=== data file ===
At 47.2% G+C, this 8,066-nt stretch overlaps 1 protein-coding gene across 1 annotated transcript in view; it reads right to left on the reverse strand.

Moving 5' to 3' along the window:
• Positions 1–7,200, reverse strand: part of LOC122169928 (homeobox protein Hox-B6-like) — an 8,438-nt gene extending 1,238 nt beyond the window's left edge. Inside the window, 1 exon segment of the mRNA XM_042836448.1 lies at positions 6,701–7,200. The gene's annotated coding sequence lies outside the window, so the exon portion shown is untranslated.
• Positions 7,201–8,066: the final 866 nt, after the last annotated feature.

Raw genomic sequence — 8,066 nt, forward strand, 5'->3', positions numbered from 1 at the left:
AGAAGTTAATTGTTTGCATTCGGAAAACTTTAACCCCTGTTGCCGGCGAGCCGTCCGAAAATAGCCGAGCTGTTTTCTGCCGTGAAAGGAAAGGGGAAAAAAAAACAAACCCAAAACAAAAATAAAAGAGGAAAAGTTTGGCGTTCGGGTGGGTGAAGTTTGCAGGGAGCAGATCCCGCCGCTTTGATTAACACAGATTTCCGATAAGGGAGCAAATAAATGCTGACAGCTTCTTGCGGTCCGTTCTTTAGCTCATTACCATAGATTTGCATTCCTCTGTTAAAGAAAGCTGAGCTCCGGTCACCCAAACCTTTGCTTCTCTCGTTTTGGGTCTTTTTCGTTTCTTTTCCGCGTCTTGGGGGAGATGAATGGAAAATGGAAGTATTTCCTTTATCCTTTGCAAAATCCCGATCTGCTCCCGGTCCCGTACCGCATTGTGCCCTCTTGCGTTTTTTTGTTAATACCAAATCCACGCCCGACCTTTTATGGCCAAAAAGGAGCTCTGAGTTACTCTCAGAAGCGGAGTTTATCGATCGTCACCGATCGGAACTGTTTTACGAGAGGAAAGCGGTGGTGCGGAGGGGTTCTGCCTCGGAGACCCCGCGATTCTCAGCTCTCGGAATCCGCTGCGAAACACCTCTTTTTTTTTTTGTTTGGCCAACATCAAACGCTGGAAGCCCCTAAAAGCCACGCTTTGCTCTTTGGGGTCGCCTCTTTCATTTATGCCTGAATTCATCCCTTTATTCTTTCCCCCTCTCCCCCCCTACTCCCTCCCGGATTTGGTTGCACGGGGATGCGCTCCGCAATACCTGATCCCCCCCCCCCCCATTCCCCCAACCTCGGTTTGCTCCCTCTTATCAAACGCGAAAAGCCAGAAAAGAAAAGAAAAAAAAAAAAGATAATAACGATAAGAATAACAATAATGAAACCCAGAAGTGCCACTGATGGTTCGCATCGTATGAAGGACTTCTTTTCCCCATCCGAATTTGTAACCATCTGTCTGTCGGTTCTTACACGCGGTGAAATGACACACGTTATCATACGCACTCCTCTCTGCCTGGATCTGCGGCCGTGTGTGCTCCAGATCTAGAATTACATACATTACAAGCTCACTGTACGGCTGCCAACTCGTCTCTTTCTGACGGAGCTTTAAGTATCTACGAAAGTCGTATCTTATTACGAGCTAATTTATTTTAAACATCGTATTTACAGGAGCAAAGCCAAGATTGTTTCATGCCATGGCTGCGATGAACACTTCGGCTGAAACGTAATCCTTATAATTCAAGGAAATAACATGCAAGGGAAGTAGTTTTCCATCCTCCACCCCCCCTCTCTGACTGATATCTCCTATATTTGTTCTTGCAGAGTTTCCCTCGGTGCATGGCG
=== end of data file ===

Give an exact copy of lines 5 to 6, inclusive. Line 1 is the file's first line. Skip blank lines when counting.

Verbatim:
Raw genomic sequence — 8,066 nt, forward strand, 5'->3', positions numbered from 1 at the left:
AGAAGTTAATTGTTTGCATTCGGAAAACTTTAACCCCTGTTGCCGGCGAGCCGTCCGAAAATAGCCGAGCTGTTTTCTGCCGTGAAAGGAAAGGGGAAAAAAAAACAAACCCAAAACAAAAATAAAAGAGGAAAAGTTTGGCGTTCGGGTGGGTGAAGTTTGCAGGGAGCAGATCCCGCCGCTTTGATTAACACAGATTTCCGATAAGGGAGCAAATAAATGCTGACAGCTTCTTGCGGTCCGTTCTTTAGCTCATTACCATAGATTTGCATTCCTCTGTTAAAGAAAGCTGAGCTCCGGTCACCCAAACCTTTGCTTCTCTCGTTTTGGGTCTTTTTCGTTTCTTTTCCGCGTCTTGGGGGAGATGAATGGAAAATGGAAGTATTTCCTTTATCCTTTGCAAAATCCCGATCTGCTCCCGGTCCCGTACCGCATTGTGCCCTCTTGCGTTTTTTTGTTAATACCAAATCCACGCCCGACCTTTTATGGCCAAAAAGGAGCTCTGAGTTACTCTCAGAAGCGGAGTTTATCGATCGTCACCGATCGGAACTGTTTTACGAGAGGAAAGCGGTGGTGCGGAGGGGTTCTGCCTCGGAGACCCCGCGATTCTCAGCTCTCGGAATCCGCTGCGAAACACCTCTTTTTTTTTTTGTTTGGCCAACATCAAACGCTGGAAGCCCCTAAAAGCCACGCTTTGCTCTTTGGGGTCGCCTCTTTCATTTATGCCTGAATTCATCCCTTTATTCTTTCCCCCTCTCCCCCCCTACTCCCTCCCGGATTTGGTTGCACGGGGATGCGCTCCGCAATACCTGATCCCCCCCCCCCCCATTCCCCCAACCTCGGTTTGCTCCCTCTTATCAAACGCGAAAAGCCAGAAAAGAAAAGAAAAAAAAAAAAGATAATAACGATAAGAATAACAATAATGAAACCCAGAAGTGCCACTGATGGTTCGCATCGTATGAAGGACTTCTTTTCCCCATCCGAATTTGTAACCATCTGTCTGTCGGTTCTTACACGCGGTGAAATGACACACGTTATCATACGCACTCCTCTCTGCCTGGATCTGCGGCCGTGTGTGCTCCAGATCTAGAATTACATACATTACAAGCTCACTGTACGGCTGCCAACTCGTCTCTTTCTGACGGAGCTTTAAGTATCTACGAAAGTCGTATCTTATTACGAGCTAATTTATTTTAAACATCGTATTTACAGGAGCAAAGCCAAGATTGTTTCATGCCATGGCTGCGATGAACACTTCGGCTGAAACGTAATCCTTATAATTCAAGGAAATAACATGCAAGGGAAGTAGTTTTCCATCCTCCACCCCCCCTCTCTGACTGATATCTCCTATATTTGTTCTTGCAGAGTTTCCCTCGGTGCATGGCG